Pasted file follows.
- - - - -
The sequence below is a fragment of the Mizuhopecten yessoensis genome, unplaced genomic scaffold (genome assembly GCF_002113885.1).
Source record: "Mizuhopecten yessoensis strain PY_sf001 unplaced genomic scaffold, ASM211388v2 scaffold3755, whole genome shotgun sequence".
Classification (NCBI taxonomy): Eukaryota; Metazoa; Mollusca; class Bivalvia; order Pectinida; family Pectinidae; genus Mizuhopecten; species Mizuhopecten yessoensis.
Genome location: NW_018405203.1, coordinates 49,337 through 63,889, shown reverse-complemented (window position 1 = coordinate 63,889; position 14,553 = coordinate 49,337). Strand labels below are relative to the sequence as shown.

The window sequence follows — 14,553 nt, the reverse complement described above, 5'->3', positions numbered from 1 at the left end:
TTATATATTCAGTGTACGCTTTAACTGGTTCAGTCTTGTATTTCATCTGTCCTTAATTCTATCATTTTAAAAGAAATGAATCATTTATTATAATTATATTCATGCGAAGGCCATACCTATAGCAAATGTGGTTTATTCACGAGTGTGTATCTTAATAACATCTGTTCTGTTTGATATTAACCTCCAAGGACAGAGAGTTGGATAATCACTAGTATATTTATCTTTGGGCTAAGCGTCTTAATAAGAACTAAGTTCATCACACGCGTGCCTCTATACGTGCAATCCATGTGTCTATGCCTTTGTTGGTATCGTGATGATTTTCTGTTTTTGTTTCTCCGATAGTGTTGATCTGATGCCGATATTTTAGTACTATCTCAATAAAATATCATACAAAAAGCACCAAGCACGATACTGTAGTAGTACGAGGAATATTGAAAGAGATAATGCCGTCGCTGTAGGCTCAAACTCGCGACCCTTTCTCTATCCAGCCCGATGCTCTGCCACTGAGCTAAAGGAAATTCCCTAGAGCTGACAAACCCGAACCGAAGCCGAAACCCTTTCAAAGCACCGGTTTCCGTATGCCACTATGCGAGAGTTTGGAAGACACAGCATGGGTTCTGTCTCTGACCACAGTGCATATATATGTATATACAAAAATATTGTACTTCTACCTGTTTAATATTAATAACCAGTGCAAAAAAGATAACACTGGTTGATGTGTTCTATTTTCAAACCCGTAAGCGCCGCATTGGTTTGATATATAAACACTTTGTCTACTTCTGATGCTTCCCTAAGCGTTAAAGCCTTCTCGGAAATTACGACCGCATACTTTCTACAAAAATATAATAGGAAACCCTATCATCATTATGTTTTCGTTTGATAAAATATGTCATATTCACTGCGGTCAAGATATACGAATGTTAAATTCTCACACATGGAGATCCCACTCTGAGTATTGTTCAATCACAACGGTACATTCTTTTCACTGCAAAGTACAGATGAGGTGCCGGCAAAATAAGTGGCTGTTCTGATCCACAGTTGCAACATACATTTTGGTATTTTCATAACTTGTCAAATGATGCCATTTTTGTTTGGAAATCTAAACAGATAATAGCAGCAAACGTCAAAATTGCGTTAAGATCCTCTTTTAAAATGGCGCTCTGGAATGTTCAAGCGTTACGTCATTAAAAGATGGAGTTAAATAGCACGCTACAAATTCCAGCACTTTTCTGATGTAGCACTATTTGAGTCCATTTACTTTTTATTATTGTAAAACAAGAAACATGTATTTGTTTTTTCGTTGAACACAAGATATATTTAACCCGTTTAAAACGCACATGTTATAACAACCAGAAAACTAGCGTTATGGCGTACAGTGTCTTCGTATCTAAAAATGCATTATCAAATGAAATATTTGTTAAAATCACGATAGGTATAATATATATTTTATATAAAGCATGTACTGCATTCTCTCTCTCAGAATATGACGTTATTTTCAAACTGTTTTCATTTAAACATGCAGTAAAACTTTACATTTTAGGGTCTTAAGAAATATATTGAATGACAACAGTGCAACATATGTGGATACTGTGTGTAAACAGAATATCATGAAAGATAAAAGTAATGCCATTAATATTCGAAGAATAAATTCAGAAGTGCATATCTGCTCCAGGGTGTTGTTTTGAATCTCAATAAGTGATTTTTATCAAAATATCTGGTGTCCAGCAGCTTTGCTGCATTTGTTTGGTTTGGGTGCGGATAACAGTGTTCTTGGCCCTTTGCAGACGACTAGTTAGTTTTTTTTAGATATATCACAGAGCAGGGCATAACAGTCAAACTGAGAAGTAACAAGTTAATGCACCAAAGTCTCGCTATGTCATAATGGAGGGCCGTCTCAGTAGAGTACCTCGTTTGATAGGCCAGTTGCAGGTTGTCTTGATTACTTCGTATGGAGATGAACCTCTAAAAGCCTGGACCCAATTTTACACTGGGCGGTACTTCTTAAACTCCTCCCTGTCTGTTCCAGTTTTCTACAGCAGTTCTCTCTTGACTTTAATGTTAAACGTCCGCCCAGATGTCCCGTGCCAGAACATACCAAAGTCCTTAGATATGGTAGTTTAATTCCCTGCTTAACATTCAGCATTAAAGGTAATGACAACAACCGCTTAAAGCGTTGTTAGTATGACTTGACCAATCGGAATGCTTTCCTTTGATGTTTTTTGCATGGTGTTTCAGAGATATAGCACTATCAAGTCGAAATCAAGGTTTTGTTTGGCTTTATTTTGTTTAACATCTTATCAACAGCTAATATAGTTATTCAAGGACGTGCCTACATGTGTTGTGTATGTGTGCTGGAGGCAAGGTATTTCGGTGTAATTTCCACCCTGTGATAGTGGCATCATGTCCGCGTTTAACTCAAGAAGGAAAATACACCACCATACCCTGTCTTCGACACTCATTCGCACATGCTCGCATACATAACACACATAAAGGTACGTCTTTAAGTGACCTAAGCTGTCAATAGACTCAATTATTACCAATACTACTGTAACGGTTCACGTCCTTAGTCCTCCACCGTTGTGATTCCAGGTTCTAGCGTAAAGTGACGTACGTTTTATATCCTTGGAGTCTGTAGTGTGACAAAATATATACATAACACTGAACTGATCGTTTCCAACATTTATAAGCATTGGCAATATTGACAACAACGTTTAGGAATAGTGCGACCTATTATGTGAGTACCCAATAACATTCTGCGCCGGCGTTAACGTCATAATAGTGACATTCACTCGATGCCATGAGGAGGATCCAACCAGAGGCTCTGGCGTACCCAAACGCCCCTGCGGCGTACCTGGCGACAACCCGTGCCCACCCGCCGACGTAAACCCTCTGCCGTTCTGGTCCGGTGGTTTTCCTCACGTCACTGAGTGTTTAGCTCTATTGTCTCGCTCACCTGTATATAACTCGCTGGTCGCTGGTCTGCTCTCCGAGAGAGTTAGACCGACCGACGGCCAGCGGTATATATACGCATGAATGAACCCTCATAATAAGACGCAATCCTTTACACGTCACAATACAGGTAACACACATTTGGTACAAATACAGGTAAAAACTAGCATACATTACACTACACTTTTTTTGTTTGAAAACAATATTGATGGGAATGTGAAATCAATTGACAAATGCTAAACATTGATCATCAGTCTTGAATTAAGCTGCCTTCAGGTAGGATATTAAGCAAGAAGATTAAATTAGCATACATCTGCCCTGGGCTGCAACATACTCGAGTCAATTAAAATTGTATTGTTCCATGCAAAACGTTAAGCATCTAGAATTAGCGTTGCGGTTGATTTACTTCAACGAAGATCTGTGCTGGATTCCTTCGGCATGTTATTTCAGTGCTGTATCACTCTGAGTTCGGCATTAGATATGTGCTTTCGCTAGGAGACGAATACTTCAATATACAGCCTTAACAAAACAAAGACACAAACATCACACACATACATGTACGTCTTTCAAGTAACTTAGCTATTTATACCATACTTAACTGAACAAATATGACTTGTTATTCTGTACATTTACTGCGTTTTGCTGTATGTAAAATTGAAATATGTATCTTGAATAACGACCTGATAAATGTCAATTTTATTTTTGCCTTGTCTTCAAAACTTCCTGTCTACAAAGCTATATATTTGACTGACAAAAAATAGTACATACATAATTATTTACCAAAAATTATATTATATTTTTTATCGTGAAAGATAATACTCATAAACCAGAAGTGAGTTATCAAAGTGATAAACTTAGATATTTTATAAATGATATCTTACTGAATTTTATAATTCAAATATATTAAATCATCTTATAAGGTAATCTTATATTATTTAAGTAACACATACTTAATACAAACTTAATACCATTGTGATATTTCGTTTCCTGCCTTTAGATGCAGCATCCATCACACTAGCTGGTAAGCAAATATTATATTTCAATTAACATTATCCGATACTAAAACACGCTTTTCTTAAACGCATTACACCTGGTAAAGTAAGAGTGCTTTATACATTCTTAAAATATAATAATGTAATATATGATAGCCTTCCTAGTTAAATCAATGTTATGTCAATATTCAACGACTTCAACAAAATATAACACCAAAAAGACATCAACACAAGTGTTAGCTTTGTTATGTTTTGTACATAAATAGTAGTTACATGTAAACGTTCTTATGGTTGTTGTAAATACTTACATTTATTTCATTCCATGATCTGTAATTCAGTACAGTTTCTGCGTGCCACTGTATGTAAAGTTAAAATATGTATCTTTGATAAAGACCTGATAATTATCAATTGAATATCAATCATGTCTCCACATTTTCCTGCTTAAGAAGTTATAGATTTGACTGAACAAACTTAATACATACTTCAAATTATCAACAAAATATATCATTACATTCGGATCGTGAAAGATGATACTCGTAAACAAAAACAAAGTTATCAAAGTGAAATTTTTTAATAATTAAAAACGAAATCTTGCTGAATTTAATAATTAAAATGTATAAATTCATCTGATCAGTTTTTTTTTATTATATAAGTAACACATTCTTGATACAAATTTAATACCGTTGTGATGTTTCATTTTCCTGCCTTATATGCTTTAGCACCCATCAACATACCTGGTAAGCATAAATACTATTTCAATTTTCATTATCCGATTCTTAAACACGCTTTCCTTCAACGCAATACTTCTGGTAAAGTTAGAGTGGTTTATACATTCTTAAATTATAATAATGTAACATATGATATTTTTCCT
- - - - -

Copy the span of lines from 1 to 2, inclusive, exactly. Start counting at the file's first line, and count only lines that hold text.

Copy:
The sequence below is a fragment of the Mizuhopecten yessoensis genome, unplaced genomic scaffold (genome assembly GCF_002113885.1).
Source record: "Mizuhopecten yessoensis strain PY_sf001 unplaced genomic scaffold, ASM211388v2 scaffold3755, whole genome shotgun sequence".